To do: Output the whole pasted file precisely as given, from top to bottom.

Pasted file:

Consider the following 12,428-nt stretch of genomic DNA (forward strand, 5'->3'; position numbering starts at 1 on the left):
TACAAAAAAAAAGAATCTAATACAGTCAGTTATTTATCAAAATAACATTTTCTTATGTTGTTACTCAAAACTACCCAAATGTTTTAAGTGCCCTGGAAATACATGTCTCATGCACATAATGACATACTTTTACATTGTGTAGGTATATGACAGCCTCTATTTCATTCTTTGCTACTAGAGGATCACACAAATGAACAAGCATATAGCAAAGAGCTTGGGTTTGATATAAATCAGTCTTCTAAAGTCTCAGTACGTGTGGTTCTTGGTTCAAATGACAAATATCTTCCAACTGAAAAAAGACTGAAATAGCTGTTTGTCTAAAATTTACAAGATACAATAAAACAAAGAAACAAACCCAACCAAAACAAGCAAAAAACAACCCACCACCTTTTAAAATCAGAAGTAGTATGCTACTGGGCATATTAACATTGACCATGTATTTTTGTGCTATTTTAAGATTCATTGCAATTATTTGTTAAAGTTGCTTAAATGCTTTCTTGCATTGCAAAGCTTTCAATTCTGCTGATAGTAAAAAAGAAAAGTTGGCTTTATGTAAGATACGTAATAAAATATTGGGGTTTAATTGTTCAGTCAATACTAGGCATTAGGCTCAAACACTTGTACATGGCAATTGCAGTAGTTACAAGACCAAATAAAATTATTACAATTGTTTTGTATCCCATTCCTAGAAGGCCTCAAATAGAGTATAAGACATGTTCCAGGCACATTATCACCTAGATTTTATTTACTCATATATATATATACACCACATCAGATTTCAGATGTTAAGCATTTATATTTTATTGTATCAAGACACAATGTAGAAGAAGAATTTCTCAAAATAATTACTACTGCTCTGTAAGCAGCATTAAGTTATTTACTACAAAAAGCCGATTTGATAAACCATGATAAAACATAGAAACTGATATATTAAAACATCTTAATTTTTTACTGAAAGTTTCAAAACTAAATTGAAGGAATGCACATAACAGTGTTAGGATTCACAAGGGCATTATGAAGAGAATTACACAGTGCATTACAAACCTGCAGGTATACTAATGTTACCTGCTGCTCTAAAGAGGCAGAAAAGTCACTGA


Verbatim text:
Consider the following 12,428-nt stretch of genomic DNA (forward strand, 5'->3'; position numbering starts at 1 on the left):
TACAAAAAAAAAGAATCTAATACAGTCAGTTATTTATCAAAATAACATTTTCTTATGTTGTTACTCAAAACTACCCAAATGTTTTAAGTGCCCTGGAAATACATGTCTCATGCACATAATGACATACTTTTACATTGTGTAGGTATATGACAGCCTCTATTTCATTCTTTGCTACTAGAGGATCACACAAATGAACAAGCATATAGCAAAGAGCTTGGGTTTGATATAAATCAGTCTTCTAAAGTCTCAGTACGTGTGGTTCTTGGTTCAAATGACAAATATCTTCCAACTGAAAAAAGACTGAAATAGCTGTTTGTCTAAAATTTACAAGATACAATAAAACAAAGAAACAAACCCAACCAAAACAAGCAAAAAACAACCCACCACCTTTTAAAATCAGAAGTAGTATGCTACTGGGCATATTAACATTGACCATGTATTTTTGTGCTATTTTAAGATTCATTGCAATTATTTGTTAAAGTTGCTTAAATGCTTTCTTGCATTGCAAAGCTTTCAATTCTGCTGATAGTAAAAAAGAAAAGTTGGCTTTATGTAAGATACGTAATAAAATATTGGGGTTTAATTGTTCAGTCAATACTAGGCATTAGGCTCAAACACTTGTACATGGCAATTGCAGTAGTTACAAGACCAAATAAAATTATTACAATTGTTTTGTATCCCATTCCTAGAAGGCCTCAAATAGAGTATAAGACATGTTCCAGGCACATTATCACCTAGATTTTATTTACTCATATATATATATACACCACATCAGATTTCAGATGTTAAGCATTTATATTTTATTGTATCAAGACACAATGTAGAAGAAGAATTTCTCAAAATAATTACTACTGCTCTGTAAGCAGCATTAAGTTATTTACTACAAAAAGCCGATTTGATAAACCATGATAAAACATAGAAACTGATATATTAAAACATCTTAATTTTTTACTGAAAGTTTCAAAACTAAATTGAAGGAATGCACATAACAGTGTTAGGATTCACAAGGGCATTATGAAGAGAATTACACAGTGCATTACAAACCTGCAGGTATACTAATGTTACCTGCTGCTCTAAAGAGGCAGAAAAGTCACTGA